If you are wielding a shield, is that arm/hand available to be used to hold another item or object? Or is that arm/hand completely occupied by the shield?
\$\begingroup\$ Hold another item or wield it? \$\endgroup\$– SzegaApr 6, 2018 at 17:16
1\$\begingroup\$ Let's go with hold, since if you're wielding you're already holding. But you could be holding but not wielding. \$\endgroup\$– NautArchApr 6, 2018 at 17:17
RAW, Your hand is occupied.
The description of a Shield in the PHB states...
Shields. A shield is made from wood or metal and is carried in one hand. Wielding a shield increases your Armor Class by 2. You can benefit from only one shield at a time.
Emphasis Mine from PHB p144
Thus, the PHB seems to be referring to shields that are 'held' with the hand, not simply 'strapped' to the arm.
In the medieval era, this was the norm. You'd either have a handle you gripped, a handle + a strap, or two straps (but you'd hold one of them in your fist). If you just strap a shield to your arm and don't have it mechanically affixed to your armor or something...the first time something hits it, it's just going to spin, hit you in the face or legs, and then be useless...because there's nothing holding it in place.
So, the back of your shield probably looks like this
or like this
5\$\begingroup\$ I'd propose that the hand is occupied only if wielding the shield i.e., deriving its benefit, namely the +2 AC. If simply holding the shield (strapped on but useless), then one could also hold an item in that hand. Thus one could instantly drop the item and wield the shield at zero cost. Definitely not RAW, but reasonable for medium or large shields. \$\endgroup\$ Apr 6, 2018 at 20:45
2\$\begingroup\$ From personal experience, you can hold something in the gripping hand of the shield; you lose a little bit of stability, but it's not a huge deal. \$\endgroup\$– SarahApr 6, 2018 at 21:45
3\$\begingroup\$ Considering that proper use of a shield requires carefully angling the shield to deflect blows, rather than accept the direct impact, holding something in your hand is what you absolutely do not want to do. \$\endgroup\$– nijinekoApr 7, 2018 at 2:55
Not by RAW.
A shield is made from wood or metal and is carried in one hand.
Based on this wording, a shield is carried in your hand, which means that you cannot carry another object in your hand.
As a DM making a ruling, I would probably allow some leeway, but the wording is pretty clear.
3\$\begingroup\$ Not official with mearls :) I'd be wary of leeway, too. Otherwise it's a workaround for not stowing a weapon(instead of the riskier drop if you are taking out another item) or even if the hand is free enough to hold something you can perform a somatic component. \$\endgroup\$– NautArchApr 6, 2018 at 17:16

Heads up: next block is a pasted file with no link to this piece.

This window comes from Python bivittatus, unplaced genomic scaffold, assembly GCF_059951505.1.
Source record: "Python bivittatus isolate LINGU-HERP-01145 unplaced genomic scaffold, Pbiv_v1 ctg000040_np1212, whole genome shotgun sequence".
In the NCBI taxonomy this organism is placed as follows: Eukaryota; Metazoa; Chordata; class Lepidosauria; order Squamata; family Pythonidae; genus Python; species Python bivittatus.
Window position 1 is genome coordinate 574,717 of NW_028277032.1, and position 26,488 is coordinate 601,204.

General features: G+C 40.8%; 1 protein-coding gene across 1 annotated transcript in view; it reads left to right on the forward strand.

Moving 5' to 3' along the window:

\$\begingroup\$ Allowing to carry but not use a small object would be reasonable. Most shield grips would let you hold say a javelin, axe or other small-diameter item without much trouble and this is/was commonly done by fighters expecting to open combat by hurling a ranged weapon and then switch quickly. It might grant an attacker advantage depending on how far the item sticks out from behind the shield though. \$\endgroup\$– PerkinsApr 6, 2018 at 20:32
Actually if you study combat by Scottish fighters, they held a dagger in the hand with the shield strap while using a basket-hilt sword in the other hand. They performed a 3 tier attack: hit one opponent with the shield and sliced across the opponent's throat/chest with the dagger, punched the next opponent with the basket hilt part of the sword, and then stabbed or sliced a third opponent with the sword blade. So carrying or using a small rod of power in the hand securing the shield is definitely a possibility as shown by the Scots.
2\$\begingroup\$ The D&D group tends to be strict. They often want official rulings from the game even if they don't tag it as RAW (rules-as-written). And then they like to know how a house-rule worked in your game -- did it make warriors too powerful? Is there a feat that does the same thing but better? There's a ton of stuff you can do for real that you can't do in D&D, and vice-versa. \$\endgroup\$ Jun 6, 2021 at 23:02
\$\begingroup\$ More specifically, we expect answers to guide people through using the relevant TRPG. What some people have done in real life is only relevant to D&D 5e insofar as D&D 5e makes it relevant — at which point it's appropriate to talk about what is available in D&D 5e and what we should be doing to make this work, not to start and end at real life discussion. Random history isn't helpful for helping people use the system until the answer actually guides people on how to use the system. \$\endgroup\$ Jun 7, 2021 at 0:00
Yes, of course.
Clearly a character can't use both items at the same time, but holding a small object in the shield hand is easy. Just ask this authentic Viking...
I know the rules don't explicitly state you can, but I don't think that's how 5e was intended to be read or played.
But I'm likely wrong.
1\$\begingroup\$ 5e is not a simulationist system so many things you could do in real life are impossible in 5e \$\endgroup\$ Apr 7, 2018 at 12:15